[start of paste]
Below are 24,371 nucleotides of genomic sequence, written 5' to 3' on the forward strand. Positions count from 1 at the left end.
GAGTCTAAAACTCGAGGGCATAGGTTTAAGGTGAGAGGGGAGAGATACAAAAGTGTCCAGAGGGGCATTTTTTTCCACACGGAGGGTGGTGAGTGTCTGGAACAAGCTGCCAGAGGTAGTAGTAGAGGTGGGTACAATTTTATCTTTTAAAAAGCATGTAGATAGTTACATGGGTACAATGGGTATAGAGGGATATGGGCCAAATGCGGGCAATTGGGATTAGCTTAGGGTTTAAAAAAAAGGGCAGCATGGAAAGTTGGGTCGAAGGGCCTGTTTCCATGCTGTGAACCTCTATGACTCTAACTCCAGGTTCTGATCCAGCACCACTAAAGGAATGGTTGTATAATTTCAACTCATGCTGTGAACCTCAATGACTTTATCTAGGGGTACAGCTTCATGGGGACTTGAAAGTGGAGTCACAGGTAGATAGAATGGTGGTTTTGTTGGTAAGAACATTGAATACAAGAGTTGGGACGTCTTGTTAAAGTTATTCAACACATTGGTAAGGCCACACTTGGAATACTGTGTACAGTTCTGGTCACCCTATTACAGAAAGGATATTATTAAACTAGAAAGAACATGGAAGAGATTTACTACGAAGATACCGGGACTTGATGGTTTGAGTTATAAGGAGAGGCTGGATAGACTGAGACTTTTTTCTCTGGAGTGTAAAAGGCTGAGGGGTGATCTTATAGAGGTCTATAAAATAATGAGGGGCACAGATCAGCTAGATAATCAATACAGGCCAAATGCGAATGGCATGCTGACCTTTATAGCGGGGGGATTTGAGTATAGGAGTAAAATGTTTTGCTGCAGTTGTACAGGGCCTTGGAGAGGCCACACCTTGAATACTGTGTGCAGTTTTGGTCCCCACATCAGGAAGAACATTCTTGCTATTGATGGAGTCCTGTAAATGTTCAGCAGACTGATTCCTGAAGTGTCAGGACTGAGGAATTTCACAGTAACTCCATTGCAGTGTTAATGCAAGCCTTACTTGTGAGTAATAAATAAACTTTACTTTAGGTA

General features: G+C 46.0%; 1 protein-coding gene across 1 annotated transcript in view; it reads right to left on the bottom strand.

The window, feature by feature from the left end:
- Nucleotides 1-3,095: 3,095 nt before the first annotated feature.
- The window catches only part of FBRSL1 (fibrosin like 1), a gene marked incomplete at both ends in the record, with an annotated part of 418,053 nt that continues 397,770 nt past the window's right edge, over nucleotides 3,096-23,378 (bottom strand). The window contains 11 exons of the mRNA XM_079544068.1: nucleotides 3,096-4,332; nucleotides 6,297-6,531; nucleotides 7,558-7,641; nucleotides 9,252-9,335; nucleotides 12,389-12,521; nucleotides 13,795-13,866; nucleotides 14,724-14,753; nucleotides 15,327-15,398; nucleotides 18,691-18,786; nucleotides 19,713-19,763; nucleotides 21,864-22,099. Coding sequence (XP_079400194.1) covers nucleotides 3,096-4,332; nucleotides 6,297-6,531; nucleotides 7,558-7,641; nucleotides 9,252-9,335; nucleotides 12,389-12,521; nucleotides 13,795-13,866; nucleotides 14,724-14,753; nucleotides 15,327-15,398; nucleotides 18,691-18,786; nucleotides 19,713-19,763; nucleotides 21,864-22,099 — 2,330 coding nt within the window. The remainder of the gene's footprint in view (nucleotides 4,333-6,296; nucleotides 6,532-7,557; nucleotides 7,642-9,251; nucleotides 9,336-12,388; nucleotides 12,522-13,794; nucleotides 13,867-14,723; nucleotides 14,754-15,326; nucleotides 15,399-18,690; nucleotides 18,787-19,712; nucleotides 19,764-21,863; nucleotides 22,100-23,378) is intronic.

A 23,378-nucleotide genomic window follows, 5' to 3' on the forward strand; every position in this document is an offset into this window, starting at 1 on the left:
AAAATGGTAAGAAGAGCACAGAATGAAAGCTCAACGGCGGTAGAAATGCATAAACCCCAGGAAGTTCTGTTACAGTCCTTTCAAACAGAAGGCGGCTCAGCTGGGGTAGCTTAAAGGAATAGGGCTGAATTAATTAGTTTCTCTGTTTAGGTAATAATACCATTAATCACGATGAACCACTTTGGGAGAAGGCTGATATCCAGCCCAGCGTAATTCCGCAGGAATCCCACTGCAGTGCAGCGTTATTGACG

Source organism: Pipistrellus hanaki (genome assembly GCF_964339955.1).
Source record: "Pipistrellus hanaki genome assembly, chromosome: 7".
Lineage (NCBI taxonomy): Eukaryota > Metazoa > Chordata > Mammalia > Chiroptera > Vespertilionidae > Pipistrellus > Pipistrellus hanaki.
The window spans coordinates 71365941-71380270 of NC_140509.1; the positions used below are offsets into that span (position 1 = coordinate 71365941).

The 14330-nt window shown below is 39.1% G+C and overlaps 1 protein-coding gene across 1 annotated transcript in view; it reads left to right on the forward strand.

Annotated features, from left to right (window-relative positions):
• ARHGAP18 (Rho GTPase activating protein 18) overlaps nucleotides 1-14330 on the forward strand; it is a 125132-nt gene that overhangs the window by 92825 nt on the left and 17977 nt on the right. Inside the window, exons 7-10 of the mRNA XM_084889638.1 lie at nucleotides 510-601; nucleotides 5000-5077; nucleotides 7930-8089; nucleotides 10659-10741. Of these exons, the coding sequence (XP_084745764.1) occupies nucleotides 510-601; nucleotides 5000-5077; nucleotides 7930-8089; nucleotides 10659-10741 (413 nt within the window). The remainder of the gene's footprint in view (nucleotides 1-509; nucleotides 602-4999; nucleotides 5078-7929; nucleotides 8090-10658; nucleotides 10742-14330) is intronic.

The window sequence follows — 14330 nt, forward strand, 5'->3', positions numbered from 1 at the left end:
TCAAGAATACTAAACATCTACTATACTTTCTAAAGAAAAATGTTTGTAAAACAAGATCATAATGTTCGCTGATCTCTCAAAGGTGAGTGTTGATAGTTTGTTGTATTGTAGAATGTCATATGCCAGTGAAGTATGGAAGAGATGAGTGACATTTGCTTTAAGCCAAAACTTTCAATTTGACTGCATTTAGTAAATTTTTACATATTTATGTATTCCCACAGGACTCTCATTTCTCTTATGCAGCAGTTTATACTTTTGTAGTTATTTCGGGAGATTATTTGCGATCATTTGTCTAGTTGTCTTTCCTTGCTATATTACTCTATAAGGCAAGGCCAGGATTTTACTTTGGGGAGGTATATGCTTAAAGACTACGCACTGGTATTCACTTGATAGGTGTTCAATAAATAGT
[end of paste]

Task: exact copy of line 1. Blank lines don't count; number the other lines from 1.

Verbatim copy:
Below are 24,371 nucleotides of genomic sequence, written 5' to 3' on the forward strand. Positions count from 1 at the left end.